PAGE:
Personalised nutrition and the microbiome

Why is this significant?

Personalised nutrition is the future of human health and microbiome analysis is a major part of this field. It’s a fast growing area of research at the cutting edge of science and nothing is cast in concrete. This article demonstrates this with the difference in results between two companies. 

There’s a host of microbiome testing companies around including uBiome, Thryve, American Gut, DayTwo in the US and Microba in Australia. This is a fast growing area of research, but is the commercial application reliable?

In this article the author tested the products from 2 companies, DayTwo and Viome. Viome uses the newer metatranscriptomics method and at USD400 it’s not cheap! A little unsurprisingly the test results varied between the two products. “DayTwo … thinks I should enjoy black coffee (excellent, 9.9) and red wine (9.0, very good) but Viome says I should “minimize” them”. They disagreed on other foods too.

Are either of them offering “bad” advice? Probably not, they both say to eat more vegetables, fruits and nuts and keep the calories down. Hardly earth shattering advice!

Whilst these might be early days, personalised nutrition based on your microbiome has a sound basis in science. However it’ll be the integration of that other genome, that of the human host, with the microbiome information that will really establish personalised nutrition. Once that happens  acellular and cellular agriculture products will then add the last piece to the puzzle.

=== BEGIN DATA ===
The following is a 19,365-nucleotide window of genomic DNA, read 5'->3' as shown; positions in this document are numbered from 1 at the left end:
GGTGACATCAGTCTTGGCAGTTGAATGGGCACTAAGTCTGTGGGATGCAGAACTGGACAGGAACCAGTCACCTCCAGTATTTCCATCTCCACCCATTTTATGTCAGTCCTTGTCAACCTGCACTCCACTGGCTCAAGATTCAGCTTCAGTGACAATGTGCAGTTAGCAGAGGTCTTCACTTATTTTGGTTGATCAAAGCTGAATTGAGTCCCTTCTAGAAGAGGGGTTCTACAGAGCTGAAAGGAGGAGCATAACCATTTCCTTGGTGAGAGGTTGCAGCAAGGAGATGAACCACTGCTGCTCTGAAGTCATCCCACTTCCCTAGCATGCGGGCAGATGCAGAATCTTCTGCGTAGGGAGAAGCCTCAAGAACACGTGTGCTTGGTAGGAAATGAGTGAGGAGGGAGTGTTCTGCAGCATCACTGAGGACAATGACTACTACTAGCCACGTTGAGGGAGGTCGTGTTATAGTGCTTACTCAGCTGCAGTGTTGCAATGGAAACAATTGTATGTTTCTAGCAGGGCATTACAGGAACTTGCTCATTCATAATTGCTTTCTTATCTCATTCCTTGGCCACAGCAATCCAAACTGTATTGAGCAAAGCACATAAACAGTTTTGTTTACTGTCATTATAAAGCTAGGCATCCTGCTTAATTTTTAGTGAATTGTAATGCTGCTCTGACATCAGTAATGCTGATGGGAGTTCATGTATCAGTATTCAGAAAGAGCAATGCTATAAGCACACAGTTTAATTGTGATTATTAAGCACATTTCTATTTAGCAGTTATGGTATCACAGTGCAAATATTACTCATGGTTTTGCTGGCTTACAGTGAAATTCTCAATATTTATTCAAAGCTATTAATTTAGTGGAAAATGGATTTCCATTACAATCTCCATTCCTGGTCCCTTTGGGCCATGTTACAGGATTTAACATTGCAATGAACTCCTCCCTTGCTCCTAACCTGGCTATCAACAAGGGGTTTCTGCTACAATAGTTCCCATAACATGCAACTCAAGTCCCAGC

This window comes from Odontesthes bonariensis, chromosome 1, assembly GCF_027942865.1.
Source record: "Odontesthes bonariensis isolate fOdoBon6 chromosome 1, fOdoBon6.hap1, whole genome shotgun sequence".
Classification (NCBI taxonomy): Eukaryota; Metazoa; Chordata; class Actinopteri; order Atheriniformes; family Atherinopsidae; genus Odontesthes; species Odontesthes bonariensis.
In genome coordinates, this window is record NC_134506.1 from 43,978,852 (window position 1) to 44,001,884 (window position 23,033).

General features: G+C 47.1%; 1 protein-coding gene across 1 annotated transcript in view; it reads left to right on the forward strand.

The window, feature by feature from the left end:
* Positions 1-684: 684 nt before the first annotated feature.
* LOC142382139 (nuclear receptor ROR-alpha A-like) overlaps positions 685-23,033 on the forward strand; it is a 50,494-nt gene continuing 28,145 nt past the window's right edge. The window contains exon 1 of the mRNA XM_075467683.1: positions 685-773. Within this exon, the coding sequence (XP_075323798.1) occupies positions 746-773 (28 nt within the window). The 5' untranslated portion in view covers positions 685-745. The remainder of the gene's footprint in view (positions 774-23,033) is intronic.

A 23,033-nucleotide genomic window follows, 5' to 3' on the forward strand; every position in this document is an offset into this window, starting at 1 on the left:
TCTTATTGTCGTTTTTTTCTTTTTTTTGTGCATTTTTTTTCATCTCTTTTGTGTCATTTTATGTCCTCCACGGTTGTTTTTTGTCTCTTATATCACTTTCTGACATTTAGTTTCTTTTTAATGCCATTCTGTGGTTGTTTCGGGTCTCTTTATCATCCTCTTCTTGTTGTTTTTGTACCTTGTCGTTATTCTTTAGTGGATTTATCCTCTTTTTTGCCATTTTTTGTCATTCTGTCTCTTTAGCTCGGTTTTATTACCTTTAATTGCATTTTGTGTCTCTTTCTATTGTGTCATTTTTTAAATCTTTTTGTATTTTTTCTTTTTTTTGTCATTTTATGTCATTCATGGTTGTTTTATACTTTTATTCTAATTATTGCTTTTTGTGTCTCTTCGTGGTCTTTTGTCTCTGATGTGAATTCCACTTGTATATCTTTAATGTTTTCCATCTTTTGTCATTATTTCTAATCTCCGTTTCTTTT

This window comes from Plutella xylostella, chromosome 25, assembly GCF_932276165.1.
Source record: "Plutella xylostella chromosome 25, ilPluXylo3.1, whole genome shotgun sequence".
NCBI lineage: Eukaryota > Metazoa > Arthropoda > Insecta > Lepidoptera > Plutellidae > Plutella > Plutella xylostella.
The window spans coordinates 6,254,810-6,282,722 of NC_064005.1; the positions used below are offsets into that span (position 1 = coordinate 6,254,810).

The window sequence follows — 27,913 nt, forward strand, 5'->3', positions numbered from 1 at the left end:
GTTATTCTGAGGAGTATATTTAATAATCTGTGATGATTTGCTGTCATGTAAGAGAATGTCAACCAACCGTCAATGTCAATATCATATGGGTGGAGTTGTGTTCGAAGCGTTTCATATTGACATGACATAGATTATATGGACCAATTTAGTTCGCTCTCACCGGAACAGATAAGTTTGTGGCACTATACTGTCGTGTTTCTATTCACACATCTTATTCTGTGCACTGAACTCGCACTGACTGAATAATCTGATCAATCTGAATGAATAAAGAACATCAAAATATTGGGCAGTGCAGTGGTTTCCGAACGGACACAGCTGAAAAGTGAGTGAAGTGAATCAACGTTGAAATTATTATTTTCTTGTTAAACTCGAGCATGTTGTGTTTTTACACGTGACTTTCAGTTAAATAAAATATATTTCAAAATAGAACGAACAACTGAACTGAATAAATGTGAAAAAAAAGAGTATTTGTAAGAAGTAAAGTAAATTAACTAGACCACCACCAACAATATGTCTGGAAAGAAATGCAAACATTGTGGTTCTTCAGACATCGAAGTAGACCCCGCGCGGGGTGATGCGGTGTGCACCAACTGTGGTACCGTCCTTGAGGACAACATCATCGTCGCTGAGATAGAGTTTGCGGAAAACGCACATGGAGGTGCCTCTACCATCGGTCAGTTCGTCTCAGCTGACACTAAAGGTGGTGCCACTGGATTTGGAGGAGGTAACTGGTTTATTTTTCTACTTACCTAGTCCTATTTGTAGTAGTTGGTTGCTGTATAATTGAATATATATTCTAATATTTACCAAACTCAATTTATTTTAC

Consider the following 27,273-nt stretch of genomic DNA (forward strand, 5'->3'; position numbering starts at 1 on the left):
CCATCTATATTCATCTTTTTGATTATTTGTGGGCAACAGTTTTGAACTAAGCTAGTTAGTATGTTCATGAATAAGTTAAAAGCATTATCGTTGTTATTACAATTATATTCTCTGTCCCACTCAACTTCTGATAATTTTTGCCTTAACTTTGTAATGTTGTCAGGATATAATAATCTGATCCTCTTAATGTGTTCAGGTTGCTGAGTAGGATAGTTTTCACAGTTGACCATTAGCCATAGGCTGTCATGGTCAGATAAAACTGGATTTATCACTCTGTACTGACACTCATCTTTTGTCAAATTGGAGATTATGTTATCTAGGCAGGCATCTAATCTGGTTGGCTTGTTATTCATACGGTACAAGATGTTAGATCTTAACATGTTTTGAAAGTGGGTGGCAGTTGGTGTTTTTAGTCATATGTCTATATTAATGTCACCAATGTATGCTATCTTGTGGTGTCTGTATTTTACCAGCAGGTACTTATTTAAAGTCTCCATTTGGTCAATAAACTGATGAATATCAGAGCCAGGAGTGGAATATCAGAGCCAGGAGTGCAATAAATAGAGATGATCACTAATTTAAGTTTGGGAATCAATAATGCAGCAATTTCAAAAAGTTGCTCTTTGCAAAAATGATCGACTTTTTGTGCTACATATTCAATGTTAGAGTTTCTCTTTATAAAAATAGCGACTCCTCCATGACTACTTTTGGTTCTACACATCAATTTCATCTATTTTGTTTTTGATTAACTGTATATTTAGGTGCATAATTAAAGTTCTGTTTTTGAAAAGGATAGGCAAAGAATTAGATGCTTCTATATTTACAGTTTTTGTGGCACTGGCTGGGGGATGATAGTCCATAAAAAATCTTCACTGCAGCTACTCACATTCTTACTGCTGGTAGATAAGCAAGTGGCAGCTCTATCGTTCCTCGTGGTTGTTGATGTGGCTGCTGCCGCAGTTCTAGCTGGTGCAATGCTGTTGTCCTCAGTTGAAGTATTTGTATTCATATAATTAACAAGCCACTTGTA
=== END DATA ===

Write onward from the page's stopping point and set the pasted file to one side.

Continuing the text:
Imagine knowing;

  1. Your own genetic susceptibilities.
  2. How your environment affects your genome.
  3. Your microbiome.

And then having healthy tailored food printed and/or delivered to you! Then human health will take a major leap forward and food as a medicine will truly have arrived.

The technical stuff (skip it if you like!)

The difference between the tests used by various companies is that some use a test method that is more specific in identifying bacteria than the other. The 16S method is suitable only for bacteria and is the less precise method, going down to genus level only. The shotgun metagenomic method “allows much deeper characterization of the microbiome complexity, allowing identification of a larger number of species for each sample, compared to 16S” sequencing. Unlike the 16S method it also identifies fungi and viruses. Metatranscriptomics is yet another step more specific, it “tells us about their activity: the genes that are highest expressed in a specific microbial environment.”

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